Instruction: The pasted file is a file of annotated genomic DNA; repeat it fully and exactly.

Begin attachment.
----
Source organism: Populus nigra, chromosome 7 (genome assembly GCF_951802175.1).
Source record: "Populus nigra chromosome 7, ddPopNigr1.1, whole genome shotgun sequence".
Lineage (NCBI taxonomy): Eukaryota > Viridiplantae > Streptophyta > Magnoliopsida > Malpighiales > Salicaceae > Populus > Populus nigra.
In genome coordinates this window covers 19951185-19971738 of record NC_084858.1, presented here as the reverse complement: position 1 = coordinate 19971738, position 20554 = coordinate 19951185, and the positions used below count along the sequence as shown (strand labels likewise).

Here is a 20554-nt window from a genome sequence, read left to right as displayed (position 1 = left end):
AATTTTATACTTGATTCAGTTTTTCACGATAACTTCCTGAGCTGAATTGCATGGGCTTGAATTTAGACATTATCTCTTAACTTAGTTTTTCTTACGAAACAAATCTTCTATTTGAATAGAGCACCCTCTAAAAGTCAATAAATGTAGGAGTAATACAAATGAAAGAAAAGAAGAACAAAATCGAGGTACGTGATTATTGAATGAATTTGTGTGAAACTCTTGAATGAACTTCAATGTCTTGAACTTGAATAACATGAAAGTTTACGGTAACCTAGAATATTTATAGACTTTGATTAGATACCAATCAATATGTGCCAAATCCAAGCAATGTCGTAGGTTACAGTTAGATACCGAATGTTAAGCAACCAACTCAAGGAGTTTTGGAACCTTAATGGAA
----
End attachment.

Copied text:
Source organism: Populus nigra, chromosome 7 (genome assembly GCF_951802175.1).
Source record: "Populus nigra chromosome 7, ddPopNigr1.1, whole genome shotgun sequence".
Lineage (NCBI taxonomy): Eukaryota > Viridiplantae > Streptophyta > Magnoliopsida > Malpighiales > Salicaceae > Populus > Populus nigra.
In genome coordinates this window covers 19951185-19971738 of record NC_084858.1, presented here as the reverse complement: position 1 = coordinate 19971738, position 20554 = coordinate 19951185, and the positions used below count along the sequence as shown (strand labels likewise).

Here is a 20554-nt window from a genome sequence, read left to right as displayed (position 1 = left end):
AATTTTATACTTGATTCAGTTTTTCACGATAACTTCCTGAGCTGAATTGCATGGGCTTGAATTTAGACATTATCTCTTAACTTAGTTTTTCTTACGAAACAAATCTTCTATTTGAATAGAGCACCCTCTAAAAGTCAATAAATGTAGGAGTAATACAAATGAAAGAAAAGAAGAACAAAATCGAGGTACGTGATTATTGAATGAATTTGTGTGAAACTCTTGAATGAACTTCAATGTCTTGAACTTGAATAACATGAAAGTTTACGGTAACCTAGAATATTTATAGACTTTGATTAGATACCAATCAATATGTGCCAAATCCAAGCAATGTCGTAGGTTACAGTTAGATACCGAATGTTAAGCAACCAACTCAAGGAGTTTTGGAACCTTAATGGAA